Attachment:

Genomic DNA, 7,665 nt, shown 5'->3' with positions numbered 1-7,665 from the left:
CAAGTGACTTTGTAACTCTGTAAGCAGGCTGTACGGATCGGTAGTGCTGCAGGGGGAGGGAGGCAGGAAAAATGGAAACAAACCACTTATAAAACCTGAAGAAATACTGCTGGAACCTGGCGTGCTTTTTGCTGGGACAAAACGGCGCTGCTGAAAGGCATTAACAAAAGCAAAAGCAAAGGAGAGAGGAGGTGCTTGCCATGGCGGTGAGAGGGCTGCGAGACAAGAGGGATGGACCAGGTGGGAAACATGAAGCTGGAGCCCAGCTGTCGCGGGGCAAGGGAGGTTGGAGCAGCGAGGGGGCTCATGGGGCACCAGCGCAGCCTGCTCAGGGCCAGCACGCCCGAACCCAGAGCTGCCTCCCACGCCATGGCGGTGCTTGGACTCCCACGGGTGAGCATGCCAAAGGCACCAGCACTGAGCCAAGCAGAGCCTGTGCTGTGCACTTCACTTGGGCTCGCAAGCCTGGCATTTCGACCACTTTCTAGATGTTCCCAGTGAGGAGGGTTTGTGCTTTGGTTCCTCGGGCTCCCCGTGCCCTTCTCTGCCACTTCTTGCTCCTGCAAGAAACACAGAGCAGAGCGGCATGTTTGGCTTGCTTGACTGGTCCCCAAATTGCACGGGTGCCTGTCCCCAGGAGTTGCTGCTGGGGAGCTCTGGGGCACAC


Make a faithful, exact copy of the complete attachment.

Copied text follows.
Genomic DNA, 7,665 nt, shown 5'->3' with positions numbered 1-7,665 from the left:
CAAGTGACTTTGTAACTCTGTAAGCAGGCTGTACGGATCGGTAGTGCTGCAGGGGGAGGGAGGCAGGAAAAATGGAAACAAACCACTTATAAAACCTGAAGAAATACTGCTGGAACCTGGCGTGCTTTTTGCTGGGACAAAACGGCGCTGCTGAAAGGCATTAACAAAAGCAAAAGCAAAGGAGAGAGGAGGTGCTTGCCATGGCGGTGAGAGGGCTGCGAGACAAGAGGGATGGACCAGGTGGGAAACATGAAGCTGGAGCCCAGCTGTCGCGGGGCAAGGGAGGTTGGAGCAGCGAGGGGGCTCATGGGGCACCAGCGCAGCCTGCTCAGGGCCAGCACGCCCGAACCCAGAGCTGCCTCCCACGCCATGGCGGTGCTTGGACTCCCACGGGTGAGCATGCCAAAGGCACCAGCACTGAGCCAAGCAGAGCCTGTGCTGTGCACTTCACTTGGGCTCGCAAGCCTGGCATTTCGACCACTTTCTAGATGTTCCCAGTGAGGAGGGTTTGTGCTTTGGTTCCTCGGGCTCCCCGTGCCCTTCTCTGCCACTTCTTGCTCCTGCAAGAAACACAGAGCAGAGCGGCATGTTTGGCTTGCTTGACTGGTCCCCAAATTGCACGGGTGCCTGTCCCCAGGAGTTGCTGCTGGGGAGCTCTGGGGCACAC